A very good and truly common sense guide to the all-important subject of usability. The author has good humour, and a good sense for the essential things. This is not a 1000-page bible, but a 200-page full-color guide for you and me, that you will 1. understand perfectly, 2. enjoy reading, 3. remember every time you see (or design) a website. It has the essentials laid down without any unnecessary funfair.
I enjoyed it very much and I think I would send one to a couple of very experienced web designers who just don't "get" that websites are designed for real people to be used in everyday life and not to be some sort of experimental work of art that noone has access to. Great job, Mr. Krug!

Product: Book - Paperback
Title: Access Cookbook, 2nd Edition
Publisher: O'Reilly
Authors: Ken Getz, Paul Litwin, Andy Baron
Rating: 5/5
Customer opinion - 5 stars out of 5
I'm a ColdFusion guy, so read this review with that in mind:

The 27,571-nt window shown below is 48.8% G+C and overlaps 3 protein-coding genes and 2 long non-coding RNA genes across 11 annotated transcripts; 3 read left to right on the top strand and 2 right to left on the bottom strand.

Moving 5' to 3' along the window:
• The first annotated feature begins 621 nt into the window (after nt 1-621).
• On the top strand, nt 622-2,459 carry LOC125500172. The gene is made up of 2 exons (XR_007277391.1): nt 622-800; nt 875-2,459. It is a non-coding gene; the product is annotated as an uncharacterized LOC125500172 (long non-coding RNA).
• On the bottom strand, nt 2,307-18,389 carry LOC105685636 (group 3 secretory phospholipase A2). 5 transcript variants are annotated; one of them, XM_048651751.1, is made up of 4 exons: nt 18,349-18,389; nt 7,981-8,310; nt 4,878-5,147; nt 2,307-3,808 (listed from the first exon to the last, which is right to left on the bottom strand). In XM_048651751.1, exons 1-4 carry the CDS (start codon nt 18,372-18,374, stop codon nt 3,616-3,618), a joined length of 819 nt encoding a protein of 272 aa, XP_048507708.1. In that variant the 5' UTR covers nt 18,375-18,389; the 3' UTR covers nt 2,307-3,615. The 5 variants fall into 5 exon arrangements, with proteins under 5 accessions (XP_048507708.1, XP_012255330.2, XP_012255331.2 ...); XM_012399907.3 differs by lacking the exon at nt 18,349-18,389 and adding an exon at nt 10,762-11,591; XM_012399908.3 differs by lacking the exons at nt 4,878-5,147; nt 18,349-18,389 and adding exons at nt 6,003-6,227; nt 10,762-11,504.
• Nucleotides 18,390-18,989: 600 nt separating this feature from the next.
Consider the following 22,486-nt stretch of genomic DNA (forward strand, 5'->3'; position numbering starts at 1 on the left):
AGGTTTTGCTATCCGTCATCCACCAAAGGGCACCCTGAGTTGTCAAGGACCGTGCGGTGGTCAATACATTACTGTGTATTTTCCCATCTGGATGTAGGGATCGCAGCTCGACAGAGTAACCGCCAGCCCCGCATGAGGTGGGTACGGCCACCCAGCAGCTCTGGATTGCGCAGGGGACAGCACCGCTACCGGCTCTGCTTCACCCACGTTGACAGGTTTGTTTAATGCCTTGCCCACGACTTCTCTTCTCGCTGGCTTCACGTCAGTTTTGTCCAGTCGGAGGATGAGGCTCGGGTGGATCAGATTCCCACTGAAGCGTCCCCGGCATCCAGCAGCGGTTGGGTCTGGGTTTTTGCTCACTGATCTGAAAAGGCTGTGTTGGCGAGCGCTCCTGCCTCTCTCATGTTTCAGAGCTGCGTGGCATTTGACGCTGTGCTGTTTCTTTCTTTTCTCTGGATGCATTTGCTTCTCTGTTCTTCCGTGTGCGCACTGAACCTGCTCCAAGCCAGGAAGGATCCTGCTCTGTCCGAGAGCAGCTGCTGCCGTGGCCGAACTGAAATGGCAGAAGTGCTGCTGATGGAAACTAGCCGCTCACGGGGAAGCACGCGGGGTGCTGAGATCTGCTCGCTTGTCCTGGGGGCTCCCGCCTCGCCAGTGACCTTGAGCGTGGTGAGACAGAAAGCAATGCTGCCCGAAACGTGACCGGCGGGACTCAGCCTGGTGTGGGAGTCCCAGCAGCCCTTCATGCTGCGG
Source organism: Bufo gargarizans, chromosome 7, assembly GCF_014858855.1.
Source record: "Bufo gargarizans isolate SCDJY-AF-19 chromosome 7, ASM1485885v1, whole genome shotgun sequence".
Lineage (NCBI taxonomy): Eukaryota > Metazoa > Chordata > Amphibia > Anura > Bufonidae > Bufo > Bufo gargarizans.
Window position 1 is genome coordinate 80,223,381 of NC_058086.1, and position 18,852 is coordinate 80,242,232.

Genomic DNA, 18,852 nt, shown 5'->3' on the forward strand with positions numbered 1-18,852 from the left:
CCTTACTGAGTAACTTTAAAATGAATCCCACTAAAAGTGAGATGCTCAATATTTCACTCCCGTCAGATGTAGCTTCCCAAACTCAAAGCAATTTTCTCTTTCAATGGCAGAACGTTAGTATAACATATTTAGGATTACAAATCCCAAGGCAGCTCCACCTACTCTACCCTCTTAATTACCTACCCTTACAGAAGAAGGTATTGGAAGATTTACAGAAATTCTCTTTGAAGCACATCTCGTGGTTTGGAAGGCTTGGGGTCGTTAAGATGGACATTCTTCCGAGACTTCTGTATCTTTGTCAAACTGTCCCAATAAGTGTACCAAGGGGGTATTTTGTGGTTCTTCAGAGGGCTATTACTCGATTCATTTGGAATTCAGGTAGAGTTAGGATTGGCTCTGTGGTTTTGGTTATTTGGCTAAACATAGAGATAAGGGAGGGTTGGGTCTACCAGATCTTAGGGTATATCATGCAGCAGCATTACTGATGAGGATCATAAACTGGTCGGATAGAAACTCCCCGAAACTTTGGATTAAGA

This book I would recommend for people who use Access as their back end, and need to add some automation to their back end. It deals mostly with using VBA to solve problems, like:
* How to create an input box where you can get some better info than the standard VBA one
* Call Excel functions, and apply them to Access data
* Figure out which users have a shared database open, if you're
doing a blended Access/CF solution
* Managing report printing (see next set of bullets)

I recommend checking out this book under the following circumstances:
* You have internal and external clients hitting your database. In a situation like that, you can have your internal users access the database using a well-designed Access application, which this book will give you some tricks on how to create.
* In the alternative, you want to manage and analyze your data, and create print reports. That's where Access just as a stand-alone application gives a substantial advantage over any Web technology.

For a ColdFusion developer, there are some topics in this book that probably wouldn't do much good:
* Adding Smart Tags functionality to a database - if you're expanding beyond the reach of Microsoft Office, Smart Tags prove to be a nifty proprietary parlor trick